Thursday, February 11, 2016

6 Ways to Manage Writing Time & Encourage Creativity

by Lynette Eason @LynetteEason

At what point do you have to step back and say, “No, I’m sorry, I simply can’t add one more thing to my calendar?” 

Truth is, I’m still trying to figure that one out. Christmas 2015 came and went in a blur. Then the month of January somehow passed me by. And now February is doing the same! 

As a writer, I can very easily spend all of my time in front of the computer. During the school day, I typically have from about 8:00AM – 3:30PM (and sometimes longer if everyone is working or hanging out with friends) to write without interruption. Time that I’m not doing something for my children or husband, etc., can be gone in the blink of an eye by the time I look up from my laptop. And while it’s productive (MOST of the time) writing wise, it’s not always productive “healthy” wise.

Time is flying at the speed of light and I’m trying to figure out what to do about it. But how can you slow down time? I’m not exactly sure, but I’ve been thinking about it. I came up with six ways to possibly get more enjoyment out of my day and to stop feeling like I’m a hamster on a wheel!

Here are the six things I thought might help.
  • 1. I want to make sure I spend time with God daily. Yes, I talk to God on a daily basis, but I don’t always listen. I need to make sure that I spend time just listening to him. When you’re going full speed ahead, it’s hard to listen to family members or friends, much less God.
  • 2. Set an alarm to remind you to stop and do something you like. Be creative. Do some Bible journaling or scrapbooking. Go outside and take the dog for a walk. (He’ll appreciate it!) Write someone a card thanking them for a kindness or just to them know you’re thinking about them.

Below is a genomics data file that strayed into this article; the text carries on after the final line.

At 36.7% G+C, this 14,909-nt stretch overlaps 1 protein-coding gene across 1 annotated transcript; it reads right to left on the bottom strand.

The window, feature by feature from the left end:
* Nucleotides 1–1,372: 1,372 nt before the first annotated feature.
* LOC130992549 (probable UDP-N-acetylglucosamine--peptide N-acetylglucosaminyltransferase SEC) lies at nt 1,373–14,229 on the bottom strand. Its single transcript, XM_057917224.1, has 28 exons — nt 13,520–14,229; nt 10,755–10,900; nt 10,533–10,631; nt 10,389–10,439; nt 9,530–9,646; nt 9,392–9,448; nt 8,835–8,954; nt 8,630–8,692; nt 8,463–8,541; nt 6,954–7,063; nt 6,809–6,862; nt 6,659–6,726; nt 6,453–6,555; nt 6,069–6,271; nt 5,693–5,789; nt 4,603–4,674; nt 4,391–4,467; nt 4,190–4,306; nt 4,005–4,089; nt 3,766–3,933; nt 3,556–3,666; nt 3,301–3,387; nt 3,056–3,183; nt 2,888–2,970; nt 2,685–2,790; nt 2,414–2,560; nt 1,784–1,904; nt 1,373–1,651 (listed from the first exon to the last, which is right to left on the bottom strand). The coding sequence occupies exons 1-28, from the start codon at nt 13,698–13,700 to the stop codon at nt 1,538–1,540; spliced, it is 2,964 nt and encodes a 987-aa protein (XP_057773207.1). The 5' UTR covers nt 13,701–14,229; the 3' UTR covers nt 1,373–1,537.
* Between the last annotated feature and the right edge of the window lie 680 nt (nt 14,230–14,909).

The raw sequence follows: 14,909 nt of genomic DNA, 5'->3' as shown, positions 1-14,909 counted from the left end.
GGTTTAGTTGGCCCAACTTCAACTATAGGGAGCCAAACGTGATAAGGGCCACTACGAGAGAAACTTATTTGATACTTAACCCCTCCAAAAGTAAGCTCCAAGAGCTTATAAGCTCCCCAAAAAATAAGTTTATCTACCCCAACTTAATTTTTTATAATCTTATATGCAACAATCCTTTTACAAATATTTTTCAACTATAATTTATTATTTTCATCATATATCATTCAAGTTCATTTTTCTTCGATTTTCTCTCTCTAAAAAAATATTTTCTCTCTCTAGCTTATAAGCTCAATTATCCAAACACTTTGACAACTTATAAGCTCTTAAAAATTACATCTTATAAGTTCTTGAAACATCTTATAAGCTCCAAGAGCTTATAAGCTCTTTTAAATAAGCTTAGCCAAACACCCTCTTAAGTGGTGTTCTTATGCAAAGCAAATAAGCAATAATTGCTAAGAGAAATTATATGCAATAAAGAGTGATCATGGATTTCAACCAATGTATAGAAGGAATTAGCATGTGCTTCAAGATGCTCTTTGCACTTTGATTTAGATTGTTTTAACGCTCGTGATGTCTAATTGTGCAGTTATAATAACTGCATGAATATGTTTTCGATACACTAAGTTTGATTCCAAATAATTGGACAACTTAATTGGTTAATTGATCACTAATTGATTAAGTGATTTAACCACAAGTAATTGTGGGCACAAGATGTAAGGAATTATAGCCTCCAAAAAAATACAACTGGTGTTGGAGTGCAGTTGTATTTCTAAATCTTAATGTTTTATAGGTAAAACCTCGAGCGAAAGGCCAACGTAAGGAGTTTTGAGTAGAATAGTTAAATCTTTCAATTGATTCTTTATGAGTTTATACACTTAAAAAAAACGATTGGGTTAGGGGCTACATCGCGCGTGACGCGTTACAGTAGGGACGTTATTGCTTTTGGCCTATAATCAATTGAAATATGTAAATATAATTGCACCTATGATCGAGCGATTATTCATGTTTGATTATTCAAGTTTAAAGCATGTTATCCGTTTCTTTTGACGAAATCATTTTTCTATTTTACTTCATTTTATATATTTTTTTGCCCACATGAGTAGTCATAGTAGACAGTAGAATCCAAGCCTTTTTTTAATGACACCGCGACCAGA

• 3. Clean something. When you’re cleaning, it’s a great time to talk to God—or maybe listen.
  • 4. Plan something to look forward to. I don’t know about you, but when I’m in anticipation of a trip or some fun, time always slows down!
  • 5. Set a timer for social media. If Facebook and other social media sites distract you and you find yourself losing track of time because you’re engrossed in other peoples’ lives, then limit your time on it.
  • 6. Say, “No.” Now, it okay not to be rude about it, but it’s also okay to be firm and mean it. When someone wants to add something else to a calendar that’s already overflowing, implement that beautiful word, “No.” I’ve never been very good at it, but I’m learning! I love Lysa Terkeurst’s The Best Yes book. If you haven’t read it, I highly recommend it. I could so relate to just about every single word in that book. She talks about how we often say “yes” to things we should say “no” to. Not because they are bad things, but because they’re not the “best” things. I really like that because I want to have the time in my schedule to say YES to the things that I really want to do!

Will these six things work? It’s possible. I’m going to make a conscious effort to give them a go and see what happens. Time might still fly, but at least I’ll be a little more aware of the world and people around me while it’s flying by—and maybe I’ll touch someone in a way that they needed because I took the time to write a card or send an email or a thoughtful text. Who knows?